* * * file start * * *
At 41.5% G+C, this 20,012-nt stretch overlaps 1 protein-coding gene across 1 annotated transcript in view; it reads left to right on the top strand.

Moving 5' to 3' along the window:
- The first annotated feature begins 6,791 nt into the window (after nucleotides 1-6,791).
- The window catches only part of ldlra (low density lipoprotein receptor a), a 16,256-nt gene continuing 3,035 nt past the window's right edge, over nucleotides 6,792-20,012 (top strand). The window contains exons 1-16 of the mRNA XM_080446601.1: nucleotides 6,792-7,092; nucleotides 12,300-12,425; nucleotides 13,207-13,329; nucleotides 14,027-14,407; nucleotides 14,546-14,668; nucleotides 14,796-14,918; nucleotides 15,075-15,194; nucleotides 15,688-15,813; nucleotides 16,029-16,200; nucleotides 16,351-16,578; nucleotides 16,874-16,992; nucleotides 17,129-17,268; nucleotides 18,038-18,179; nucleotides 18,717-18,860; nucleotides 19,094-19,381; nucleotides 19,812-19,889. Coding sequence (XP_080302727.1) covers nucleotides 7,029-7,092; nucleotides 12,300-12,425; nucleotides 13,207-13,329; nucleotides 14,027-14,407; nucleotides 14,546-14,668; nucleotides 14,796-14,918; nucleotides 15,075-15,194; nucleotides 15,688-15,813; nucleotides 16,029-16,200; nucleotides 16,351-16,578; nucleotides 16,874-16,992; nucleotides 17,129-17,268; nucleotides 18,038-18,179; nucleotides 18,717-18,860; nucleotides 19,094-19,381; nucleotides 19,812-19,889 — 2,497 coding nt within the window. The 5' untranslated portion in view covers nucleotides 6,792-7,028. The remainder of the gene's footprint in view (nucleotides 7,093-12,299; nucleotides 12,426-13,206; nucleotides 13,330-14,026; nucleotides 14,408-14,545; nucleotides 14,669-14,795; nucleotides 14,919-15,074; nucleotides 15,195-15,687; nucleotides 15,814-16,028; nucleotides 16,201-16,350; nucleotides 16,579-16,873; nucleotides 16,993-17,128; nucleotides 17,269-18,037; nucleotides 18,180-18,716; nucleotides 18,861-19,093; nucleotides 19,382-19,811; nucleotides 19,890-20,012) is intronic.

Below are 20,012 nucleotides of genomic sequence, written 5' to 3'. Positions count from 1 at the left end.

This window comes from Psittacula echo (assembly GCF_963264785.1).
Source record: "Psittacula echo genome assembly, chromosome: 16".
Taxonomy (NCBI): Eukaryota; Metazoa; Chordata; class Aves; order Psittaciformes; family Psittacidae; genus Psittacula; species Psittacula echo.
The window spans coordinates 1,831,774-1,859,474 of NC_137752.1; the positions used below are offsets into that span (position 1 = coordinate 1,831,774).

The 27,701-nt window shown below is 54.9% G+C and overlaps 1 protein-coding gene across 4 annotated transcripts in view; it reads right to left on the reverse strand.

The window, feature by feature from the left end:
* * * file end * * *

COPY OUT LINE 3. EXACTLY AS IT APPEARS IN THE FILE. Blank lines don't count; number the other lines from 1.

- The first annotated feature begins 6,791 nt into the window (after nucleotides 1-6,791).